Imogen SageThis is another of those on-trend productions that has some of the cast playing instruments on stage; to its credit, I thought the majority of the live music was really effective and atmospheric (and in particular, beautifully sung), but on the downside, at times, the tension-inducing background music overpowered the conversation on stage. But I really enjoyed Simon Baker’s original sea shanties that gave a true sense of 1930s smugglers’ coves. Leslie Travers’ set manages to encorporate Manderley, the sea, and the old boat house, with very effective compactness. Emma Rice’s adaptation has, I think (from my position of ignorance) done a lot of cutting, and it was only in retrospect – after reading the synopsis of the novel – that I realised that a fire was involved. Maybe I was being dense, or maybe something about the adaptation didn’t make it quite obvious enough. And, linguistically, it definitely takes some liberties. I’m sure Daphne du Maurier didn’t use the F word. It was funny, but so out of place.

Imogen Sage and Tristan SturrockThe production features some terrific performances. I thought Imogen Sage as Mrs de Winter was outstanding. Wide eyed and desperately hoping to be accepted by the household, she is the perfect fish out of water; a picture of innocence in a world of secrets. Her loss of confidence and subsequent growth in influence is beautifully portrayed; and, unsurprisingly, her appearance in “the dress” encouraged some barely concealed gasps of admiration from the audience. Tristan Sturrock is an excellent Maxim, born to a world of wealth and seemingly at home in Manderley, very effective with his anger management issues and very believable when it appears his world is going to come tumbling down. Maybe most impressive of all, Emily Raymond makes a most disturbing Mrs Danvers, silently appearing out of nowhere like a ghost, her face set in rigid determination, her involvement with the late Rebecca too close for comfort. You really wouldn’t want her in your life.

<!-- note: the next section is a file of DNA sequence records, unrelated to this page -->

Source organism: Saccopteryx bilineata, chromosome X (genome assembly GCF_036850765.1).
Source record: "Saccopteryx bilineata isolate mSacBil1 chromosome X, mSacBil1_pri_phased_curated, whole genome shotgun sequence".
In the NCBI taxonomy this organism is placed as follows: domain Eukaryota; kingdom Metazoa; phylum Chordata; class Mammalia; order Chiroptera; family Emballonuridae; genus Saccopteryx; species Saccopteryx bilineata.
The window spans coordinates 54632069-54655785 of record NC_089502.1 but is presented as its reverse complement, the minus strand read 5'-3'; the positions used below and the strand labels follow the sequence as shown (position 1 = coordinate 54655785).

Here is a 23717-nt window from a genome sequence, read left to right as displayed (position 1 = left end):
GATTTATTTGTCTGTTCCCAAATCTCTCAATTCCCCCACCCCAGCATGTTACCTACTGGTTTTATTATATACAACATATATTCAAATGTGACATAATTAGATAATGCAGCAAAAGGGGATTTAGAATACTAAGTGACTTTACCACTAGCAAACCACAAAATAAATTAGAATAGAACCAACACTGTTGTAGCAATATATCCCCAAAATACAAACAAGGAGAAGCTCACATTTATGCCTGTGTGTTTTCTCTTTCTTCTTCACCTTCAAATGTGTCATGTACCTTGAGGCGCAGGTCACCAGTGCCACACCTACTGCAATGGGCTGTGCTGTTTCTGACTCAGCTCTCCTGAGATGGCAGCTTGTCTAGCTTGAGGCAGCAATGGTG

Imogen Sage and Emily RaymondI enjoyed Ewan Wardrop’s sleazeball interpretation of the role of Jack Favell – we saw him in Matthew Bourne’s Car Man fifteen years ago – his acting career certainly answers the question of what do you do when you can no longer dance – and his singing voice is top quality too. Andy Williams is a fine, authoritative Coastguard who dominates the proceedings when investigating Rebecca’s death. He doubles up as Giles, Maxim’s brother-in-law; a spirited performance but I found the whole Giles and Beatrice act just a little too pantomime for my taste.

Emily RaymondSo despite my problems with the vision for this production, I enjoyed it. When it takes the story seriously it’s extremely tense and effective, and the musical interludes are for the most part genuinely stirring. As for the light-hearted moments – well, I must be getting less flippant in my old age! After Northampton, there are just a few more venues on the tour – Oxford, Sheffield and Southampton. Worth seeing for the storytelling – but not for the purist!

Production photos by Steve Tanner